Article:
Sean Falk, an IFA member and multi-unit franchisee of Mrs. Fields Cookies, Great American Cookies, PretzelMaker and Salsarita’s Fresh Cantina, was among the witnesses to testify before the Subcommittee on behalf of IFA. In his prepared remarks, Mr. Falk emphasized the concerns he and the franchise community had with the Affordable Care Act’s employer mandate. He applauded the Administration for delaying the implementation of the employer mandate, but made it clear that “it does not solve the fundamental problems associated with the ACA and its impact on business operations and future job growth.” Click the thumbnail above to view a video of Mr. Falk’s testimony.
Mr. Falk testified that the mandate places a massive regulatory burden on his businesses and other franchise small businesses, stating that, “navigating the constant changes, waivers, extensions, regulations and clarifications of an already cumbersome law has diverted my focus from developing my business and creating new jobs.” Mr. Falk also noted that two specific changes to the employer mandate would go a long way to help franchise small business owners implement the law: increasing the 30-hour threshold that qualifies an employee as full-time to 40 hours a week; and increasing the 50 full-time equivalent employee threshold that requires employers to provide coverage to full-time employees.
Many of the Committee members commended Mr. Falk in his efforts to try and navigate the complexities of this law, like Congressmen Tom Price (R-GA) and Mike Kelly (R-PA). Chairman Brady concluded the hearing by thanking the witnesses and announcing a second hearing on the same subject. Next Wednesday, J. Mark Iwry, Senior Advisor to the Secretary and Deputy Assistant Secretary for Retirement and Public Policy at the U.S. Department of the Treasury will testify at the Subcommittee’s second hearing to examine the employer mandate delay.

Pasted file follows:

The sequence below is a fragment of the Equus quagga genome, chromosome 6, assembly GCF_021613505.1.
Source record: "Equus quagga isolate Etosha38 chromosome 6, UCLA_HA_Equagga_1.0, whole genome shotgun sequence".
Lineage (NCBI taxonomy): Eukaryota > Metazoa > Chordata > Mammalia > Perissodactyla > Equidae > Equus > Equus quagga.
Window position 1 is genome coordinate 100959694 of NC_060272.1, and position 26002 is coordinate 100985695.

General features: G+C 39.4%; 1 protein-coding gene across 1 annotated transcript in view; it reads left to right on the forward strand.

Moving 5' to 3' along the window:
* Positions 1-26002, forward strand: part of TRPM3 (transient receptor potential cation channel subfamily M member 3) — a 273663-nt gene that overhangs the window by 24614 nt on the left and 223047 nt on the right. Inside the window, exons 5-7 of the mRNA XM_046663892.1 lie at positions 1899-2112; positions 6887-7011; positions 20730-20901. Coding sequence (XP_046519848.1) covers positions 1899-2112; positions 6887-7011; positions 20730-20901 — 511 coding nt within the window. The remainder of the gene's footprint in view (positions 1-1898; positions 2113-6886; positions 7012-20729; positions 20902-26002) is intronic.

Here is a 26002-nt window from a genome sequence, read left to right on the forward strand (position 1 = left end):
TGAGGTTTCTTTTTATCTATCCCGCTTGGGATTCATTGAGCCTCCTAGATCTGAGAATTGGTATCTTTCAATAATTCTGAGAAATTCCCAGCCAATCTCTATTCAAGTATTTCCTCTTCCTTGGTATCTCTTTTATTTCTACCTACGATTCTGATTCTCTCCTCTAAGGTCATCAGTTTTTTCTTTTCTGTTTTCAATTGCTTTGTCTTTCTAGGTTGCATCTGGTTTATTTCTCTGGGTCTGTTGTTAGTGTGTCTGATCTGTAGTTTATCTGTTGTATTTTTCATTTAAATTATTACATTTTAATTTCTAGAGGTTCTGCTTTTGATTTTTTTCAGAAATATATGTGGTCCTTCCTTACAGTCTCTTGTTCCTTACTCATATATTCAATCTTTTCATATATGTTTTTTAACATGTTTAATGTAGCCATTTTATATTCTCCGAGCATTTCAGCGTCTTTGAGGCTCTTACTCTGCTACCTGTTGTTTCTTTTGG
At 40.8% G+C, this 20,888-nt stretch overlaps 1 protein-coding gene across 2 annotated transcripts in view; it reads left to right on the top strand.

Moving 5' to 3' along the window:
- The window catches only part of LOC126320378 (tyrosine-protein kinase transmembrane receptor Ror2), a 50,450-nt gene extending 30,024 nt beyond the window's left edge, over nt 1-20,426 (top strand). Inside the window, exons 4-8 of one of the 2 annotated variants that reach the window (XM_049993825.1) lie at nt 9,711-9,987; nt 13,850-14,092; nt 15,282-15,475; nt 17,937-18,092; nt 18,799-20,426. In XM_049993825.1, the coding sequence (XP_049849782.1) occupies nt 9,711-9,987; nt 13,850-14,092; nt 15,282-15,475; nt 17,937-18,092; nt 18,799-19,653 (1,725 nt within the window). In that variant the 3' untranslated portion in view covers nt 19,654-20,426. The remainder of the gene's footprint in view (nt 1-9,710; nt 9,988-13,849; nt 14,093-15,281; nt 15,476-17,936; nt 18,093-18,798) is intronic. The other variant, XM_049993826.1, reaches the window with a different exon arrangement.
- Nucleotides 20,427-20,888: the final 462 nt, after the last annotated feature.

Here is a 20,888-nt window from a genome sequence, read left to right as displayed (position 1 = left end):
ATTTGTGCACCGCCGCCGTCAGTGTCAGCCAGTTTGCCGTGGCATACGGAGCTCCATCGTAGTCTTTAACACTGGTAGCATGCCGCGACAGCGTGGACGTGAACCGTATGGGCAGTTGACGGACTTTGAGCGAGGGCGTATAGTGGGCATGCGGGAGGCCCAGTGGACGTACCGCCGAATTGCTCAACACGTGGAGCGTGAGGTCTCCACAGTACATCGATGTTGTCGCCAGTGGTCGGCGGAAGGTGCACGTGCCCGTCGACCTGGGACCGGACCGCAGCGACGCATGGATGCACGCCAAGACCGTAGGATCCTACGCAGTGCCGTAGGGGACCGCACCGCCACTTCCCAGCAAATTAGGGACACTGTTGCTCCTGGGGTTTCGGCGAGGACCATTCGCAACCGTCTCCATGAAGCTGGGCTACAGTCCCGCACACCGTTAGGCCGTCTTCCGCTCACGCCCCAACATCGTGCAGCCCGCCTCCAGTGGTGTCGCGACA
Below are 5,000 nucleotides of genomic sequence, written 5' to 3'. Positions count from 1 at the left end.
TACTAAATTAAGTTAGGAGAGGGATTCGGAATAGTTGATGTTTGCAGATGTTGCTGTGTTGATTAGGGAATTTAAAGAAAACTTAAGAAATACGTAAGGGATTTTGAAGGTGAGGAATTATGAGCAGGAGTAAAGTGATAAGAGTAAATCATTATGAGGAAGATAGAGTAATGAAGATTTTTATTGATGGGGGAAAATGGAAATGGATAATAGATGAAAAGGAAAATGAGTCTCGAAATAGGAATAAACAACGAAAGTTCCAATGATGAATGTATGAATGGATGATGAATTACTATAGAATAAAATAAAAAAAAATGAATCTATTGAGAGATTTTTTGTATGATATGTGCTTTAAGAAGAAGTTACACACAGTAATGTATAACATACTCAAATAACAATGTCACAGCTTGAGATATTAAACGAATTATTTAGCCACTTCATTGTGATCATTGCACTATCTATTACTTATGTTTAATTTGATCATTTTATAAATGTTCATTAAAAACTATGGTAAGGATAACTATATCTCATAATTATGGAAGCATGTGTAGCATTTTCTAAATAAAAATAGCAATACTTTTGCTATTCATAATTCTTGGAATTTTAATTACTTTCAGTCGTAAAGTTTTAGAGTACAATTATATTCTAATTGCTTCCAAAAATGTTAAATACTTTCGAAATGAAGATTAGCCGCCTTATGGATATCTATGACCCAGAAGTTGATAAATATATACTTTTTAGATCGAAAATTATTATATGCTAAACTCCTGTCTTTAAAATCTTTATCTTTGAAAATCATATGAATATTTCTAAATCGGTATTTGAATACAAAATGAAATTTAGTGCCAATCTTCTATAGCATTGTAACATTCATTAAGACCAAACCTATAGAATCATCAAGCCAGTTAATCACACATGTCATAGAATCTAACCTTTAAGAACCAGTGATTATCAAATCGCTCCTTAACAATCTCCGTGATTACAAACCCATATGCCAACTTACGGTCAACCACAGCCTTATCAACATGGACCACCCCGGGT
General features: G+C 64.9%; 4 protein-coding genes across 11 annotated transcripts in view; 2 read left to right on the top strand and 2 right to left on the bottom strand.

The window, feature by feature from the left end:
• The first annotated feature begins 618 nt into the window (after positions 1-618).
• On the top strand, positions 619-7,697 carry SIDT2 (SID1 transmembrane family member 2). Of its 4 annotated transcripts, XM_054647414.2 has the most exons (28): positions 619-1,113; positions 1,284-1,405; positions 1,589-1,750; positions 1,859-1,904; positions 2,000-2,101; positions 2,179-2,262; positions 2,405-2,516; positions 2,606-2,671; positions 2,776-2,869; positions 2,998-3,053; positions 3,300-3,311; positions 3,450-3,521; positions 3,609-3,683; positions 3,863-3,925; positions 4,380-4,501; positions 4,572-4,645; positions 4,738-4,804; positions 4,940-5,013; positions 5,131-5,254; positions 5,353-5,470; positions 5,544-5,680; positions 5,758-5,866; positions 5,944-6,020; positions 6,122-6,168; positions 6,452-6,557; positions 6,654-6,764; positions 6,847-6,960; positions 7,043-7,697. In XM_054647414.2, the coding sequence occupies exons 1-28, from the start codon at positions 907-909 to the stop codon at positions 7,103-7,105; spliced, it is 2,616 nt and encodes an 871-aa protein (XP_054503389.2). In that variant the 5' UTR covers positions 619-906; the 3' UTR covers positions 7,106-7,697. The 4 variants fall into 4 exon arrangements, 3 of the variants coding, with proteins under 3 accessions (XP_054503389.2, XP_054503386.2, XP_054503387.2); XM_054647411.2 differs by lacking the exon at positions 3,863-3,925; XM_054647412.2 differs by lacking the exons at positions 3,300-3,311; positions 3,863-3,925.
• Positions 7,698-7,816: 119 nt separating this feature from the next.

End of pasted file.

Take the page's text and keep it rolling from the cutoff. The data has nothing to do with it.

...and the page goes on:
Later that day, IFA hosted a members-only webinar to further address the challenges franchise business owners face in implementing the employer mandate. After a brief update on advocacy from IFA’s Senior Vice President, Government Relations & Public Policy Judith Thorman, insurance industry veterans Andria Herr and Holly Wahl with IFA Supplier Member Hylant Group, an insurance brokerage with decades of experience working with the franchise industry, provided insight on the types of plans available to large and small employers alike. Click herefor a recording of the webinar.
Sean Falk appeared on CNBC to discuss how small business owners are concerned about the delay of the employer mandate:
Recently, legislation was introduced in both the House and Senate that would change the definition of a full-time employee from an average of 30 hours per work to 40 hours per week. Rep. Todd Young (R-IN) introduced the house version, H.R. 2575, and a companion bill, S. 1188, was introduced by Senators Susan Collins (R-ME) and Joe Donnelly (D-IN).
Under the ACA, employers must provide health insurance coverage to full-time employees and their dependents or face significant penalties. The House bill, entitled the Save American Workers Act, was introduced with 113 co-sponsors including the Chairman of both the Ways & Means and Education & Workforce Committees. IFA worked to draft the legislation with Rep. Young’s staff and secured a majority of the original co-sponsors for the introduction of H.R. 2575. Passage of this legislation is a priority for IFA and we will continue to lobby and educate both sides of the aisle on the need for this change.